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    He's definitely a quirky OTTB. I bought him off the track when he was 6. He's never liked eating hay much, cribs and acts a bit like a paranoid psyzophrenic (sp?) when he's not being handled or ridden. We have laughed for years that we should make him a tin foil hat to help protect him from 'the aliens'. I've tried ulcer treatments a few times over the years hoping he would start eating more hay, but that never made a difference. His teeth are fine, too. It's just him, Ive always had to be a bit creative to get him to eat. Anyway, ulcers are a good thing to keep in mind but I don't suspect them at the moment.

    His anxiety is what Im worried about most as a cause if it isnt arthritis. What on earth could we do to help him if thats the case? Nothing has changed in his world for a long time (same place, same feed, same turnout situation and buddies) though, so I have no idea why he would be having increased anxiety. He seems like his normal self, but I will try to pay close attention in case I can pinpoint something new.
    What did you use for ulcer treatment? A 28 day course of GastroGard? Because your horse is a PERFECT candidate for ulcers, and has many of the symptoms. Also, a horse with ulcers can become that nutty anxious horse because of the pain (my mare was calm after we treated her, but as her anxious nature returned, so did her unwillingness to eat, indicating to me that her ulcers had returned. We're dealing with this right now, in fact).

    If I were you, ulcers would be my FIRST suspect at the moment.
    "If you think nobody cares about you, try missing a couple payments..."



  5. #25
    Join Date
    Mar. 19, 2007
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    285

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    Quote Originally Posted by SuckerForHorses View Post
    What did you use for ulcer treatment? A 28 day course of GastroGard? Because your horse is a PERFECT candidate for ulcers, and has many of the symptoms. Also, a horse with ulcers can become that nutty anxious horse because of the pain (my mare was calm after we treated her, but as her anxious nature returned, so did her unwillingness to eat, indicating to me that her ulcers had returned. We're dealing with this right now, in fact).

    If I were you, ulcers would be my FIRST suspect at the moment.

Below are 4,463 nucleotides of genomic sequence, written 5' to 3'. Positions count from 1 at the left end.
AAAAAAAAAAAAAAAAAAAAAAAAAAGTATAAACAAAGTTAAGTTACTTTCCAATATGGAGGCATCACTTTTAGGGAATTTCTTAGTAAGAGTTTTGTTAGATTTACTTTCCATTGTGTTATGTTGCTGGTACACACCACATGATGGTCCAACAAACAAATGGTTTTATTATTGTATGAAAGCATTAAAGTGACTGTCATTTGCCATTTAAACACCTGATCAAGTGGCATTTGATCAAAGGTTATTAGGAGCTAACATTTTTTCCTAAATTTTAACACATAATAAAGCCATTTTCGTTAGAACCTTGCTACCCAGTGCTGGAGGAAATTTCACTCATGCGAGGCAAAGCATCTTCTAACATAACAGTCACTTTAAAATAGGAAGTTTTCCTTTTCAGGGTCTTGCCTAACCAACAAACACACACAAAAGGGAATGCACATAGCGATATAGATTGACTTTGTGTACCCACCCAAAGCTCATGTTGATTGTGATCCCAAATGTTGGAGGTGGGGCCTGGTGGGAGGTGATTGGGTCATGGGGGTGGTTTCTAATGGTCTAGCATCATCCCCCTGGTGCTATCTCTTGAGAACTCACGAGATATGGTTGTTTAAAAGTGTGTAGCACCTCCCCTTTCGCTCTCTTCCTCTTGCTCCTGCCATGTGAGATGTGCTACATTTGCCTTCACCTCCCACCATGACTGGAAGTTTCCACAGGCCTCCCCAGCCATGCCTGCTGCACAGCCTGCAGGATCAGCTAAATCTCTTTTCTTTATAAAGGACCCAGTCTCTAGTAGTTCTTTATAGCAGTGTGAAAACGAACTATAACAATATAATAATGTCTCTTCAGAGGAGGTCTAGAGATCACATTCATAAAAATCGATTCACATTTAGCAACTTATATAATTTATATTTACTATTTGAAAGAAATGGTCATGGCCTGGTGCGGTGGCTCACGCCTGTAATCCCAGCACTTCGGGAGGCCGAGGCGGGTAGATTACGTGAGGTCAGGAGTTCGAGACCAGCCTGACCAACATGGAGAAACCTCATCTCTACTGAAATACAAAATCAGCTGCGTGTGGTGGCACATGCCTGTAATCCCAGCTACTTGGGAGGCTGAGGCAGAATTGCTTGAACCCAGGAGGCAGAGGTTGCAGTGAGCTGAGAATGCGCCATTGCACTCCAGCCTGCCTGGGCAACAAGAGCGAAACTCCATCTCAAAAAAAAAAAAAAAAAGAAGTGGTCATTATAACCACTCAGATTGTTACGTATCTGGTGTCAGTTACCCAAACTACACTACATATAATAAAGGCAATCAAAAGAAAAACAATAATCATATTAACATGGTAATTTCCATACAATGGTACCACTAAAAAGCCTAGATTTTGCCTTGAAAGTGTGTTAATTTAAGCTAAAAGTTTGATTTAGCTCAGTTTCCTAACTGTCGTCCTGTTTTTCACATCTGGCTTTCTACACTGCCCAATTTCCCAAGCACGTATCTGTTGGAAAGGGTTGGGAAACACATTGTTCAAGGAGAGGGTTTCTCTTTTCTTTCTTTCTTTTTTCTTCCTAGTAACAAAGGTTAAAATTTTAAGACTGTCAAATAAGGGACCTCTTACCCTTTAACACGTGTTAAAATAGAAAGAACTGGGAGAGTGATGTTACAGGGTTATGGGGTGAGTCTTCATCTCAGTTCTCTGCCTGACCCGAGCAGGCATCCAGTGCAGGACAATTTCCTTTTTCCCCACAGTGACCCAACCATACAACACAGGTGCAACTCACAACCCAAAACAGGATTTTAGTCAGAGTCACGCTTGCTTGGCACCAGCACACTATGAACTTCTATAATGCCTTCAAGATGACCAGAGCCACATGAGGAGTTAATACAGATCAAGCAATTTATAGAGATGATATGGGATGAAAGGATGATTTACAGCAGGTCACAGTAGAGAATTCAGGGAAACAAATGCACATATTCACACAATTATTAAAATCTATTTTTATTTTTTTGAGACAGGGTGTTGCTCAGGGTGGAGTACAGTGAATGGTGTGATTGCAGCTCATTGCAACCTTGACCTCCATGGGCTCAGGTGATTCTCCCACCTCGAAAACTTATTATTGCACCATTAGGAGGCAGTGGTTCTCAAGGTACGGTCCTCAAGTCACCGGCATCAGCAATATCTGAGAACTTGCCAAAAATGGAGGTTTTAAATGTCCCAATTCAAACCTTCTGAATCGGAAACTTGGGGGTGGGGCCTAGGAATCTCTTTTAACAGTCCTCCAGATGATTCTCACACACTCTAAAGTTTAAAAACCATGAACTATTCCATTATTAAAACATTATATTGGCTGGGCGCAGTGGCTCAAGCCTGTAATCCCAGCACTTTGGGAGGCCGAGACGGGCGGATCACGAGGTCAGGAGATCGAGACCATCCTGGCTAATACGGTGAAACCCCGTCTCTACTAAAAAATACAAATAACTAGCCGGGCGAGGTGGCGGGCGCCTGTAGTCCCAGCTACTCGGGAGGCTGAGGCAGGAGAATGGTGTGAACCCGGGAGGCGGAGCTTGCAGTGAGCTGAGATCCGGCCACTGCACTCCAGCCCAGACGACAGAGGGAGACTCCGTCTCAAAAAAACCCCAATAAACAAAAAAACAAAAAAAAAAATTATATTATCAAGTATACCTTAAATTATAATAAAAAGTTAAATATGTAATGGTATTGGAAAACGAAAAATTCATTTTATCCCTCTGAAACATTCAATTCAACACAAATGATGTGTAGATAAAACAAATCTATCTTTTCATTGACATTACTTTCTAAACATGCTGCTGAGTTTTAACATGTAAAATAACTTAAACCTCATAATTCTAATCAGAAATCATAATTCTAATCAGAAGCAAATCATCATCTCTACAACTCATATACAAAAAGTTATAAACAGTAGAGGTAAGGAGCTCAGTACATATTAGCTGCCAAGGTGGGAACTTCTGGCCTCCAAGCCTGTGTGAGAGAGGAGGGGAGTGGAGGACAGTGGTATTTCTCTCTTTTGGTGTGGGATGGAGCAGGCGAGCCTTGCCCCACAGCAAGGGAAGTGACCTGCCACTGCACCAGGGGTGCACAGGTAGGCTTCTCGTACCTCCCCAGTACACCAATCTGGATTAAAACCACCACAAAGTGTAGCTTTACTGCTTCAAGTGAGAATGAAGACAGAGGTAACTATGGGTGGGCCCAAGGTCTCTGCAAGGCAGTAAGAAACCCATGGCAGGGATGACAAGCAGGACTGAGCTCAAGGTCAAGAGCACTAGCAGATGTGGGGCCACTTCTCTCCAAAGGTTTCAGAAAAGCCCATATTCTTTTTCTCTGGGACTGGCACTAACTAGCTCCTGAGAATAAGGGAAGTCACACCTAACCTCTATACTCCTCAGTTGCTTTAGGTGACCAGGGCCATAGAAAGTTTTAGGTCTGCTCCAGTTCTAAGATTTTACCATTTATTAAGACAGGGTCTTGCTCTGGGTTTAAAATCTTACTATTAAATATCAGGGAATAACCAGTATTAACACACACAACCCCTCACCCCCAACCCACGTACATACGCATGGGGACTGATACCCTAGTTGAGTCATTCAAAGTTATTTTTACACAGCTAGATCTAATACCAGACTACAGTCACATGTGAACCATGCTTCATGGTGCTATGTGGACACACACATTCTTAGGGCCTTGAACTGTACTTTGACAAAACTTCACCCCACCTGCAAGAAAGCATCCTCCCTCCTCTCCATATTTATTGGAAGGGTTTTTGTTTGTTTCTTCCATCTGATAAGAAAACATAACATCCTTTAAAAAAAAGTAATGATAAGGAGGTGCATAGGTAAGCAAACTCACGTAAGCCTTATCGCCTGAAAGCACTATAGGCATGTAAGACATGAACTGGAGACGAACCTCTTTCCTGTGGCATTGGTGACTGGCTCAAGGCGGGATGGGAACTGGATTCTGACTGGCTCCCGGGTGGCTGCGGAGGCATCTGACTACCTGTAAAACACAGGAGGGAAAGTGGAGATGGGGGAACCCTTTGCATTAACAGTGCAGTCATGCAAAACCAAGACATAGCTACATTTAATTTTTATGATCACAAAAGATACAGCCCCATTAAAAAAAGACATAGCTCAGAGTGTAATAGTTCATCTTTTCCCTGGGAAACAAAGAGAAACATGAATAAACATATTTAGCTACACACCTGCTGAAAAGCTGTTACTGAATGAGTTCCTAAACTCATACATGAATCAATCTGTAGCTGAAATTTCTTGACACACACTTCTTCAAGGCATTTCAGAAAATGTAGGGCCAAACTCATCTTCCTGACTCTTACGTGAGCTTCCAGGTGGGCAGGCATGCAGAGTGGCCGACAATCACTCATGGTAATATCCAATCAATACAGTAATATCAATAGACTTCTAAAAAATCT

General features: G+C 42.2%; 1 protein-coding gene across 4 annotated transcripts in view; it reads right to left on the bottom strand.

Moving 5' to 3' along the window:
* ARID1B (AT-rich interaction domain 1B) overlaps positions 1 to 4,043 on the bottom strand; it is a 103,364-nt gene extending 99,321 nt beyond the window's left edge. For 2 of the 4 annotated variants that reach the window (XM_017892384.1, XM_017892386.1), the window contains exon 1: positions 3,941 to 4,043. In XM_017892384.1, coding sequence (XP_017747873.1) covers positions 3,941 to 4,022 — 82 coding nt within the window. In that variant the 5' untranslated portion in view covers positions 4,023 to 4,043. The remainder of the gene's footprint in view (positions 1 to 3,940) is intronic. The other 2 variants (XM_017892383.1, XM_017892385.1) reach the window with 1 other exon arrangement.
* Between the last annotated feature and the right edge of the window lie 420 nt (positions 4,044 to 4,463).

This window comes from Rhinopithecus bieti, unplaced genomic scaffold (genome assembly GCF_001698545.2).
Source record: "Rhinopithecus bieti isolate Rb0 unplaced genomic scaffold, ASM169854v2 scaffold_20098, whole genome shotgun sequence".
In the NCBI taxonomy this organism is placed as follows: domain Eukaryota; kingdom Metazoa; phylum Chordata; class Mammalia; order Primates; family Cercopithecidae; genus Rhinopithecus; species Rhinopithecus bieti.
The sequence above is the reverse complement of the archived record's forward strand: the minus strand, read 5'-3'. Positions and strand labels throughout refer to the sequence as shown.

I know, he really is. I was really surprised that 30 days of ranitidine and 30 days of BPR made no difference. Obviously ulcers can develop quickly so I'm not ruling them out, but I really think those quirks are just him. Hes been like that since he was 6. Right now he is acting/eating normally (for him), except for the falling when sleeping. If his anxiety has increased it could definitely be a factor though, so I'm watching him closely to see if anything has changed in his environment that I haven't noticed yet.

    I haven't seen another falling episode (knock wood) since changing around his turnout. He now is in the large paddock with the sandbox every night, comes into the stall/small paddock for breakfast, then goes out with his buddies in the big field midday thru evening feeding time. I think he can get up and down ok, but needs the extra softness of the sandbox + the alone time at night to relax enough to use it. He used to sleep in the smaller paddock outside his stall on the nights he was in there, but I think he doesn't anymore. It's got some cushion (buckshot footing) but not nearly as much as the sandbox. I know as I get older I'm pickier about the softness of the couches/chairs I sit on, so that makes sense. Fingers crossed that we've found the solution!
    Work - feed - ride - shovel poop - repeat.



  6. #26
    Join Date
    Feb. 1, 2012
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    Vermont
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    Since you haven't treated him with the ONLY proven medication (GastroGard or UlcerGard) I wouldn't be convinced that its not ulcers. I have used the BPR myself (in fact, treating my mare with them for 28 days as soon as they arrive, I orderedt hem today). BUT...my mare is a confirmed ulcer case, we scoped her and she did have ulcers. We treated her wtih 28 days UlcerGard, 1 tube daily, adn then rescoped to confirm they were healed (adn they were). Now that her symptoms are reappearing, I'm going to do 28 days of BRP and see what happens. That beign said, if her symptoms don't subside with the BPR, I will do the treatment dose of GastroGard again, because I KNOW these symptoms for her are ulcers.

    I wouldn't put stock in 30 days of Ranitidine healing ulcers if he had them, and I certainly wouldn't put stock in BPR since we really have no way of knowing they do waht they say they do (I realize there are anecdotal accounts, but that is not proof).
    "If you think nobody cares about you, try missing a couple payments..."